A life of consumption is a life of dependence. How can a man be free if he’s dependent on the rush of a purchase?

Power comes from being self-reliant and being in control of your desires. It’s becoming more and more difficult, to be in control, to know what’s real and what’s not, or what’s needed and what isn’t.

The vision or the ideal you’re being pitched by your pal, your neighbor, or your TV screen isn’t real. It’s now what you should want because it isn’t the thing that will get you what you want.

What you want is power, freedom, accomplishment, and happiness.

A purchase cannot do that. What you do not have cannot do that.

Everything you need is within your brain and your soul and it’s your job to figure out how to bring it about.

What you have, your health, your family, your friendships, and my favorite thing, your potential, shouldn’t just be appreciated but rejoiced. You should be ecstatic about what you have. You should write it down every day and realize that focusing on what you don’t have is a rabbit hole that will never end.

When you make it a habit of desiring things and stuff that aren’t already yours, you won’t break that habit. It doesn’t matter how much you acquire or how much you end up owning, it will always end up owning you.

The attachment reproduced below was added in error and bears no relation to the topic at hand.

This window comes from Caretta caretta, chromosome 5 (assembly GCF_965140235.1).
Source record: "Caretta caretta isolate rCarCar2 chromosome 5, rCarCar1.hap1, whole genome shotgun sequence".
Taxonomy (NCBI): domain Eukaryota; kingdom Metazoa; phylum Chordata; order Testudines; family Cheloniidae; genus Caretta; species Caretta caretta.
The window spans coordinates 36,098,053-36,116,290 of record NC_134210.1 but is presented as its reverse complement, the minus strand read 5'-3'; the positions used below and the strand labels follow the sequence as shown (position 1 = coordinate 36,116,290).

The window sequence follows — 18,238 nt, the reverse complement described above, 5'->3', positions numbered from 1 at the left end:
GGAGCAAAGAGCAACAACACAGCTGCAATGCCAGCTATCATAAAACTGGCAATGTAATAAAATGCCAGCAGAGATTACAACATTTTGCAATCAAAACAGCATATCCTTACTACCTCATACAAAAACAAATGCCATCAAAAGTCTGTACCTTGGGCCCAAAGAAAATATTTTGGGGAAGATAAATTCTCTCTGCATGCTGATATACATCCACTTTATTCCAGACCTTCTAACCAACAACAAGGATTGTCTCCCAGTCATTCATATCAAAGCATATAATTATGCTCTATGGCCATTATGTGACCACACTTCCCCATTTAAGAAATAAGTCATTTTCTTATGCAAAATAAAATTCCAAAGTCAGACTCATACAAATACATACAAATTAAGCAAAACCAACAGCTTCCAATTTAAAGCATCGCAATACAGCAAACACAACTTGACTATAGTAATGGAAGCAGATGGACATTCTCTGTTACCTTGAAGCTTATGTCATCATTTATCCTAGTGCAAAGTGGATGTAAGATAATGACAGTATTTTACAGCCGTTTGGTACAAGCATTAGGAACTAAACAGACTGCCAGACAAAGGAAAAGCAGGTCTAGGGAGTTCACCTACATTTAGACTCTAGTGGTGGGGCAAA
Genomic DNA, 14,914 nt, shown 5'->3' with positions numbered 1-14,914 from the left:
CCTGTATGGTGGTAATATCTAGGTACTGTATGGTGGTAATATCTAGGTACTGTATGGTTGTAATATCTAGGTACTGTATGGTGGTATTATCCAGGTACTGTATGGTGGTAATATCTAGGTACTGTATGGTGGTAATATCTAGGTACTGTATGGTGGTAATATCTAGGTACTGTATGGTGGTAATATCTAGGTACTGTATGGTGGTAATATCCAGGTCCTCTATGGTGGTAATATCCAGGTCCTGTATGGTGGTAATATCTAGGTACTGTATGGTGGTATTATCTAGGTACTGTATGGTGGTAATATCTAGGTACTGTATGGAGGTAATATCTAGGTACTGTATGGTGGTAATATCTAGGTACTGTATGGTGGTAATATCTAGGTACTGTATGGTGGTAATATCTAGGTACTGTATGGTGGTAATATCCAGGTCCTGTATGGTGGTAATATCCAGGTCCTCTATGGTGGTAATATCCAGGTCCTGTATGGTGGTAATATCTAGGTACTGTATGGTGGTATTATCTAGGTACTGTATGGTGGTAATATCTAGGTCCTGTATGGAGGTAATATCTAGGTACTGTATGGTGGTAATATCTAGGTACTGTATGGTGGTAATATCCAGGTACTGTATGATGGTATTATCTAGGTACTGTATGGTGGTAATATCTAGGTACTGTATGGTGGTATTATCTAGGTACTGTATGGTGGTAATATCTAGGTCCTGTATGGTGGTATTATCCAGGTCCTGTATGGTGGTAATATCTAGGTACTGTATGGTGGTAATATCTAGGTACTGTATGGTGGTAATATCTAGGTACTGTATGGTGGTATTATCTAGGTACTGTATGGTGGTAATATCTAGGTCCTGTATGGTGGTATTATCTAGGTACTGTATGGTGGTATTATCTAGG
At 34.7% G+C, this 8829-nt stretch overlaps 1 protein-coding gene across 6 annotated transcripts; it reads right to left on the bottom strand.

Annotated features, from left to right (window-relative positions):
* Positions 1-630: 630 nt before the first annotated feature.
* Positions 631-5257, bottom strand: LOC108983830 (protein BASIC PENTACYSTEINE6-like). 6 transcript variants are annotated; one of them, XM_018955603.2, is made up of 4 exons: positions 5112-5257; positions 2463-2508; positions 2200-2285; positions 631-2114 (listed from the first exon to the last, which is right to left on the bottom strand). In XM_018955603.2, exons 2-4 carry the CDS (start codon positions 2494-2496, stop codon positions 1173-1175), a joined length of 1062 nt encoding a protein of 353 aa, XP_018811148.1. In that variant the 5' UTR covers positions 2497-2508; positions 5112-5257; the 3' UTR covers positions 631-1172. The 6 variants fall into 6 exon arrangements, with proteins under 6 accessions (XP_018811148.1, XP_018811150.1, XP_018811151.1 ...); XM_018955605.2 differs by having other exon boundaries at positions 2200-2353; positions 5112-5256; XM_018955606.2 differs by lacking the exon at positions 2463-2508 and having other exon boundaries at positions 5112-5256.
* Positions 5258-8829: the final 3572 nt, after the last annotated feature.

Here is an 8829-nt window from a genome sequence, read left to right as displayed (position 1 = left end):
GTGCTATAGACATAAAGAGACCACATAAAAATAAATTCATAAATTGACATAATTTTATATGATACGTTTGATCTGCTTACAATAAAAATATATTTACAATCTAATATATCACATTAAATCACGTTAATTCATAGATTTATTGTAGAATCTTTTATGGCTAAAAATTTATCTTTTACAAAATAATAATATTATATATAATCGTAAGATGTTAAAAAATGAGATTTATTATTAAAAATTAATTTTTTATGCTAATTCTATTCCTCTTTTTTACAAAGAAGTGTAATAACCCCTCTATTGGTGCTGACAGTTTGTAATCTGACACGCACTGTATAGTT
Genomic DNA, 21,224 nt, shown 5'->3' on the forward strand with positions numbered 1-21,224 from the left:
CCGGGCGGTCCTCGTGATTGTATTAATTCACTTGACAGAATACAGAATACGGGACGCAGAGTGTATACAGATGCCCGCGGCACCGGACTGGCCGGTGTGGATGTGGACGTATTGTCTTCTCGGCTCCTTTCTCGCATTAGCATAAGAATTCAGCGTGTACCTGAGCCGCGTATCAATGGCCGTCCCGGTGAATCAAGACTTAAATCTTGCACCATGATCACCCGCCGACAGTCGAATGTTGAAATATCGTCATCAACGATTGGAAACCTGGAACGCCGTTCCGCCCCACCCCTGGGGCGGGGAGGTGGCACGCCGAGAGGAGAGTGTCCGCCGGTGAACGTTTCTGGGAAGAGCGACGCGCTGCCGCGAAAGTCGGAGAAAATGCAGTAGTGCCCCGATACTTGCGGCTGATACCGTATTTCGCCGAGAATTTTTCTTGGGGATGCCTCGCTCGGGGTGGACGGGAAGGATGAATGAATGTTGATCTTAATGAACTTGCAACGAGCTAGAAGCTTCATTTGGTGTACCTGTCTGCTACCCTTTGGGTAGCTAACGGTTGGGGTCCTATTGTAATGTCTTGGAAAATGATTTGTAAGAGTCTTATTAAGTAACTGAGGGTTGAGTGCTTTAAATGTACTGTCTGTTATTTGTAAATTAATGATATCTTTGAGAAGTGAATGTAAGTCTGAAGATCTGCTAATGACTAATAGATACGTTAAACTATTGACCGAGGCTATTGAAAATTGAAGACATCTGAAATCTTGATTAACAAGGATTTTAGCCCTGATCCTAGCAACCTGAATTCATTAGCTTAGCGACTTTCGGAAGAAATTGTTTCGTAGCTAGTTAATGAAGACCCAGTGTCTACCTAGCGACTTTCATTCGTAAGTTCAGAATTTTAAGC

Change. Now. Be unlike the minions who see and buy and build up debt. Know what’s important in life, it’s actually quite simple.



It is not because things are difficult that we do not dare; it is because we do not dare that they are difficult. ~ Seneca

Safe goals are cowardice. A safe life is the life of a coward; it’s a life of fear, a timid life that will someday be a regretted life.

To dare to aim higher, to live to a greater standard may bring bigger obstacles and more risk, but it will also provide more meaning, happiness, and value. It is because we do not dare that they are difficult.

An average life where one doesn’t dare is a life filled with pain, sorrow, and regret. A daring life is actually easier, more enjoyable and far more exciting than a timid life. Yet, most choose safety over excitement. They somehow figure that it’s easier to live when you’re not really living at all. So they slide into a life laid out for them. They follow paths that have been trodden by millions. They avoid risk and daring and as a result they avoid excitement and passion.

Difficulty isn’t the obstacle in life. Life is difficult. It always has been and it always will be. Accepting that and opening yourself up to something more is a shit of the mind that won’t make things tougher or darker, on the contrary, it will make things brighter.

Life is something we’re supposed to be excited about.

Whatever you’re currently setting out to do, aim higher. Whatever your goals or your vision for your life, dare mightier. Whatever you’re chasing, put it down and reach for something bigger.



It better befits a man to laugh than to lament over it. Seneca